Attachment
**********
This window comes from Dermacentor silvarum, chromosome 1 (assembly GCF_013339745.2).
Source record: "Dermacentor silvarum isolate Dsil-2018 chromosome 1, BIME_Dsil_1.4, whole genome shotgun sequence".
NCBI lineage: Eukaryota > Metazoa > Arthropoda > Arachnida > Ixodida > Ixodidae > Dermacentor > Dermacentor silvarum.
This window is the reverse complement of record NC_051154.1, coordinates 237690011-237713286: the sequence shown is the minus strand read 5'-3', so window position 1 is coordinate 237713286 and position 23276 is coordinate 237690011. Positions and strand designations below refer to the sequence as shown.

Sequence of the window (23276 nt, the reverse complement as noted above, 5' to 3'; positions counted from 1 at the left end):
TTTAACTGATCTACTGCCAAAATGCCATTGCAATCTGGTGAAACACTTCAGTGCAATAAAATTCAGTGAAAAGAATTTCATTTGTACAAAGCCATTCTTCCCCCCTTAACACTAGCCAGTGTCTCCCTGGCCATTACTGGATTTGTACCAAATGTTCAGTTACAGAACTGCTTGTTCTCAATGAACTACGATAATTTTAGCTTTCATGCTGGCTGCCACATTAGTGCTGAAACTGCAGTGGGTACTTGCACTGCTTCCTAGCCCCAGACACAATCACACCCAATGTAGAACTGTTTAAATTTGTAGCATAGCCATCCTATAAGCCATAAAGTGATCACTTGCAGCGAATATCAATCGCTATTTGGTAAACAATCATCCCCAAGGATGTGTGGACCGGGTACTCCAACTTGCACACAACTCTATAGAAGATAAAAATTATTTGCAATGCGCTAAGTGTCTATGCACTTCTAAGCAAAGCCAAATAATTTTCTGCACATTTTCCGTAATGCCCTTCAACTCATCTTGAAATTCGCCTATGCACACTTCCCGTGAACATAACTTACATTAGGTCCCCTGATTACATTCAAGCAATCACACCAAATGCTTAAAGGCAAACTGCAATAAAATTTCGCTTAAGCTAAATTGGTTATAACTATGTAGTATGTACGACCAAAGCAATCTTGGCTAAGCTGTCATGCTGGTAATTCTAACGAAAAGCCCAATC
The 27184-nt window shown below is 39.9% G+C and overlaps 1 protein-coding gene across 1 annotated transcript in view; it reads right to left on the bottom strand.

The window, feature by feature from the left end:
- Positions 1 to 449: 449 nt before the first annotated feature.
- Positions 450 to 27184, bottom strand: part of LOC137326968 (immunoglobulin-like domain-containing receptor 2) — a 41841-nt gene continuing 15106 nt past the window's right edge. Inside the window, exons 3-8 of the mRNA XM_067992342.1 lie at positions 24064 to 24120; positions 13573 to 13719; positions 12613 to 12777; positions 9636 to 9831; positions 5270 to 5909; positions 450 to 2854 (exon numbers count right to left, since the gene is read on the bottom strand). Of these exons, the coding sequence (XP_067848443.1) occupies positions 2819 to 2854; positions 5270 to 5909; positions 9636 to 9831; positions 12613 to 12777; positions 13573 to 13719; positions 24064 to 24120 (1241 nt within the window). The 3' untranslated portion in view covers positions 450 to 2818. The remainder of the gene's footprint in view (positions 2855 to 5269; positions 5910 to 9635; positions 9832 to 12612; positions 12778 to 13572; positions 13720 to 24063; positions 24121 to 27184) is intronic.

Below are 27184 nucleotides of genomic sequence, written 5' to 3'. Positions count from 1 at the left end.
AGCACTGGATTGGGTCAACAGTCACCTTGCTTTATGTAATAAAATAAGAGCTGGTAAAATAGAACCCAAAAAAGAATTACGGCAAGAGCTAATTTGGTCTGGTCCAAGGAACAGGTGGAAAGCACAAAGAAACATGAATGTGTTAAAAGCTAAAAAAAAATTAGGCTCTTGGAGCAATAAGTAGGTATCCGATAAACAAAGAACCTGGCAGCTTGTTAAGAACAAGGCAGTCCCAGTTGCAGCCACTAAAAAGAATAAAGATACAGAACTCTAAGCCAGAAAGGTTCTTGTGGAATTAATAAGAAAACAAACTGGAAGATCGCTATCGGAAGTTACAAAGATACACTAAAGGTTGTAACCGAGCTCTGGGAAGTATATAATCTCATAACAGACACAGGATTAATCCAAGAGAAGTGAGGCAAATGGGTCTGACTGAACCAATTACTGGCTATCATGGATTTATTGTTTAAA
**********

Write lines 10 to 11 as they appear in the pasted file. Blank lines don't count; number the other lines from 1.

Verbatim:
- Positions 450 to 27184, bottom strand: part of LOC137326968 (immunoglobulin-like domain-containing receptor 2) — a 41841-nt gene continuing 15106 nt past the window's right edge. Inside the window, exons 3-8 of the mRNA XM_067992342.1 lie at positions 24064 to 24120; positions 13573 to 13719; positions 12613 to 12777; positions 9636 to 9831; positions 5270 to 5909; positions 450 to 2854 (exon numbers count right to left, since the gene is read on the bottom strand). Of these exons, the coding sequence (XP_067848443.1) occupies positions 2819 to 2854; positions 5270 to 5909; positions 9636 to 9831; positions 12613 to 12777; positions 13573 to 13719; positions 24064 to 24120 (1241 nt within the window). The 3' untranslated portion in view covers positions 450 to 2818. The remainder of the gene's footprint in view (positions 2855 to 5269; positions 5910 to 9635; positions 9832 to 12612; positions 12778 to 13572; positions 13720 to 24063; positions 24121 to 27184) is intronic.

Below are 27184 nucleotides of genomic sequence, written 5' to 3'. Positions count from 1 at the left end.